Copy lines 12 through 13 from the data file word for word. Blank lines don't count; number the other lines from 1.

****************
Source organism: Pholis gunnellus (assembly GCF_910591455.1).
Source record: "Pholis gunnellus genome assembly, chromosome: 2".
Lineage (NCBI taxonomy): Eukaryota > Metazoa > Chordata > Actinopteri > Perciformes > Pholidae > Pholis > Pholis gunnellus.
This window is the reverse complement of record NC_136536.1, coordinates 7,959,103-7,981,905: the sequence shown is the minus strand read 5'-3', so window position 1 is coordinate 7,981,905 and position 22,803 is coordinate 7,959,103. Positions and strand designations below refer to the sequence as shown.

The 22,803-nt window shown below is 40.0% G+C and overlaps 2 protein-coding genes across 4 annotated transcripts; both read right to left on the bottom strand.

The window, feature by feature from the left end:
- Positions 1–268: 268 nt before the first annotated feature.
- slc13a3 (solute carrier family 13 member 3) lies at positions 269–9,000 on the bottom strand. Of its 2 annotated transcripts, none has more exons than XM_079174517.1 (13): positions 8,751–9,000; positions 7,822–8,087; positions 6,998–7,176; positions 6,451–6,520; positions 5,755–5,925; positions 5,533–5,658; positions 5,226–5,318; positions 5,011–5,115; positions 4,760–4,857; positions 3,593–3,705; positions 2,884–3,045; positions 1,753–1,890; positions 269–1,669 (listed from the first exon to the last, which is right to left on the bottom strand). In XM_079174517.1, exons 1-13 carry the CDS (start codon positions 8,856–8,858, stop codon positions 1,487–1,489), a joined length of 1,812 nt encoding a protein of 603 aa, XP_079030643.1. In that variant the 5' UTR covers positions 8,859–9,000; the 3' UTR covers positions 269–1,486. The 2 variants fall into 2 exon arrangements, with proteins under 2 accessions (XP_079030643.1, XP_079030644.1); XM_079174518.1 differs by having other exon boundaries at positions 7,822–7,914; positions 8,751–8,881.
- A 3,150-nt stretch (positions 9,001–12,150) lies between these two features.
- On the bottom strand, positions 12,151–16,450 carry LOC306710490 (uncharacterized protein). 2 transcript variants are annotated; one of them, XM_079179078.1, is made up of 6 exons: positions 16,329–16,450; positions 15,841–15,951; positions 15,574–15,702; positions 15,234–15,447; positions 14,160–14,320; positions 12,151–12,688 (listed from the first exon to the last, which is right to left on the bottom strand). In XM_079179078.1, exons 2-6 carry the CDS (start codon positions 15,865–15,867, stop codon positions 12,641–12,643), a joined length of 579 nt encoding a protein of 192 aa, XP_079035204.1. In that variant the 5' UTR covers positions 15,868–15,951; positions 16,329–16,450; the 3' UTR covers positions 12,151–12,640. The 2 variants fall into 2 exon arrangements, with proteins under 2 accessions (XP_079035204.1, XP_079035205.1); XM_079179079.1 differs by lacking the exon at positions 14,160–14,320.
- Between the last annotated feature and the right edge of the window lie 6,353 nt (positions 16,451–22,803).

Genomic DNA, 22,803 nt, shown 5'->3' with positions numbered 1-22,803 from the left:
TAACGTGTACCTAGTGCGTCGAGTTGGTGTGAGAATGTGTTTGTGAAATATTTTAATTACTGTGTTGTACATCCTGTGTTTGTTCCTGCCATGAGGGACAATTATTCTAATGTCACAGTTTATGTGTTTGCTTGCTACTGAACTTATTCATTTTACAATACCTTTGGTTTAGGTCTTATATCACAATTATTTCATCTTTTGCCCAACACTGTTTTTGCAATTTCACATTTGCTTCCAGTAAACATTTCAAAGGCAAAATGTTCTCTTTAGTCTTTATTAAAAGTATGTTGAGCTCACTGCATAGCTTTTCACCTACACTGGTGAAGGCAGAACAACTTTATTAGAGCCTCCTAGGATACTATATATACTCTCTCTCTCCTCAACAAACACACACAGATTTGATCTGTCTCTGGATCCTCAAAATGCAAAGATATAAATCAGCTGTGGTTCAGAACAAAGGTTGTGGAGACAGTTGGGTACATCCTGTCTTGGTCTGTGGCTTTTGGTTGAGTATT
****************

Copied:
Genomic DNA, 22,803 nt, shown 5'->3' with positions numbered 1-22,803 from the left:
TAACGTGTACCTAGTGCGTCGAGTTGGTGTGAGAATGTGTTTGTGAAATATTTTAATTACTGTGTTGTACATCCTGTGTTTGTTCCTGCCATGAGGGACAATTATTCTAATGTCACAGTTTATGTGTTTGCTTGCTACTGAACTTATTCATTTTACAATACCTTTGGTTTAGGTCTTATATCACAATTATTTCATCTTTTGCCCAACACTGTTTTTGCAATTTCACATTTGCTTCCAGTAAACATTTCAAAGGCAAAATGTTCTCTTTAGTCTTTATTAAAAGTATGTTGAGCTCACTGCATAGCTTTTCACCTACACTGGTGAAGGCAGAACAACTTTATTAGAGCCTCCTAGGATACTATATATACTCTCTCTCTCCTCAACAAACACACACAGATTTGATCTGTCTCTGGATCCTCAAAATGCAAAGATATAAATCAGCTGTGGTTCAGAACAAAGGTTGTGGAGACAGTTGGGTACATCCTGTCTTGGTCTGTGGCTTTTGGTTGAGTATT